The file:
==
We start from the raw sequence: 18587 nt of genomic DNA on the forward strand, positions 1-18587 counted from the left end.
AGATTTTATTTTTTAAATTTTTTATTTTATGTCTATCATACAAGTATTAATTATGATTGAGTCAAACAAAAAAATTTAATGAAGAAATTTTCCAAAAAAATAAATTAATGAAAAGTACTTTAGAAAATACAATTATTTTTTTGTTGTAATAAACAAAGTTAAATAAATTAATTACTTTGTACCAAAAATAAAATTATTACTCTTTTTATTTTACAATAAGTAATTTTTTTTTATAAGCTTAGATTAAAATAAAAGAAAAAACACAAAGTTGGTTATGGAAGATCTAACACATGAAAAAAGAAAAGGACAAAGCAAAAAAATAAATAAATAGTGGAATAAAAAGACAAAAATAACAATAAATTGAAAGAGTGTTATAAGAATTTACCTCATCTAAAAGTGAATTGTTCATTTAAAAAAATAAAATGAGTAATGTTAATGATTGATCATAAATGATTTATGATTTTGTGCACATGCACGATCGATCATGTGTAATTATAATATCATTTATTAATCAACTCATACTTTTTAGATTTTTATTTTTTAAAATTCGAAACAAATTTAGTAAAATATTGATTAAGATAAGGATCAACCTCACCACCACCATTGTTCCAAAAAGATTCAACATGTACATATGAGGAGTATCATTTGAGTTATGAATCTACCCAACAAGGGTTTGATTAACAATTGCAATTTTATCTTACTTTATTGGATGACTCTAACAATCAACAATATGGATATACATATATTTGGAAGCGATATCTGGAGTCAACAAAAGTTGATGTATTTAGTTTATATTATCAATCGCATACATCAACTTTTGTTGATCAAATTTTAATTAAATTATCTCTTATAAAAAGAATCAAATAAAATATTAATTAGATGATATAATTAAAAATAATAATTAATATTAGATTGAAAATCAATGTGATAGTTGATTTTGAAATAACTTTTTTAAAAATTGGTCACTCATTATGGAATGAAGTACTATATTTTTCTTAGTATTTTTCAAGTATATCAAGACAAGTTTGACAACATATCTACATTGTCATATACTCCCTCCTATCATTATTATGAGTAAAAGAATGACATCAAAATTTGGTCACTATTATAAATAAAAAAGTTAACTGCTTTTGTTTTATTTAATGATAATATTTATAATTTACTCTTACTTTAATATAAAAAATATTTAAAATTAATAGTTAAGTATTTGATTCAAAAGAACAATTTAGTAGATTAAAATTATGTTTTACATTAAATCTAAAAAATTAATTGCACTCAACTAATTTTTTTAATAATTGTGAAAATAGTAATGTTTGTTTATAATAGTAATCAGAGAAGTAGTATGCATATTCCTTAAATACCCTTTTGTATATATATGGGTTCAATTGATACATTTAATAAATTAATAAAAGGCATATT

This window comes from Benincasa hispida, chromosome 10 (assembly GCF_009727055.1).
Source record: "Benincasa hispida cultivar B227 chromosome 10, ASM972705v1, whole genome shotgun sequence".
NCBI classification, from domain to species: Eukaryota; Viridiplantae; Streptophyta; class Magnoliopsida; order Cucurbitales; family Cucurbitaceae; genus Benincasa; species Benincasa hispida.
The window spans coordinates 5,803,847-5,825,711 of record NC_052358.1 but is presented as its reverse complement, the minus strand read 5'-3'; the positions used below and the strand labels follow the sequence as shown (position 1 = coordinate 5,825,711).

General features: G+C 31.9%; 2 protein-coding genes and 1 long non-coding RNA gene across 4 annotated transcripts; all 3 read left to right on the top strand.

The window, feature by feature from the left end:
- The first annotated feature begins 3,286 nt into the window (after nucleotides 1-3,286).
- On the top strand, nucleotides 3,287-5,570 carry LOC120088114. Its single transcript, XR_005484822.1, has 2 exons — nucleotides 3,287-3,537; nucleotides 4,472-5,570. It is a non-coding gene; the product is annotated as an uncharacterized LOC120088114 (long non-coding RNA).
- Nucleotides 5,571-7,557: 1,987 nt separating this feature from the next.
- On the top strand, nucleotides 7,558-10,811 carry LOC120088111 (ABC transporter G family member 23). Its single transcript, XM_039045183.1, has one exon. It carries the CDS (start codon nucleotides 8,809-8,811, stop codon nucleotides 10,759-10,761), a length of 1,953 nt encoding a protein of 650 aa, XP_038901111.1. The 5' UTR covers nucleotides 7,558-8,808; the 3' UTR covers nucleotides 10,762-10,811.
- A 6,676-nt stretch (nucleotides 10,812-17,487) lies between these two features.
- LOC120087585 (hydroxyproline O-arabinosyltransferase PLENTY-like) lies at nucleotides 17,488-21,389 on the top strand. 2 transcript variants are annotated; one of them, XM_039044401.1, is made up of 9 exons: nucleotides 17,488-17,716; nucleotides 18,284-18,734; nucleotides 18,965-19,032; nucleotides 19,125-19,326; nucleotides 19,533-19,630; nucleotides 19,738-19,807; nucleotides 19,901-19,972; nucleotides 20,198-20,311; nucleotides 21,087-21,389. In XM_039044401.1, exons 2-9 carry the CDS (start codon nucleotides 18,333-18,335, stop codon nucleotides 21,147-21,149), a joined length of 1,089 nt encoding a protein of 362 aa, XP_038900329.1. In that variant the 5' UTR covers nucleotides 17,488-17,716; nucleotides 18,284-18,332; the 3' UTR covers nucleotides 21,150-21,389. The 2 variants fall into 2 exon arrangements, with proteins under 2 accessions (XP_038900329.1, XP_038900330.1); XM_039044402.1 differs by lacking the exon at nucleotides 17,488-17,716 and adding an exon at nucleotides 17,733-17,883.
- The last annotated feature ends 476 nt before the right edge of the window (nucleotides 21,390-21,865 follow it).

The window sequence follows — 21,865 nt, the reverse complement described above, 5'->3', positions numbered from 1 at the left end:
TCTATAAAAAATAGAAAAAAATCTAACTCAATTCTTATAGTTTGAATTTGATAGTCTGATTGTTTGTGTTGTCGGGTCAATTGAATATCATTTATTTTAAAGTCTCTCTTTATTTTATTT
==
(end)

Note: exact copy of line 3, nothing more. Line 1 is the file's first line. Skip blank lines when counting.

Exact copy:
This window comes from Benincasa hispida, chromosome 10 (assembly GCF_009727055.1).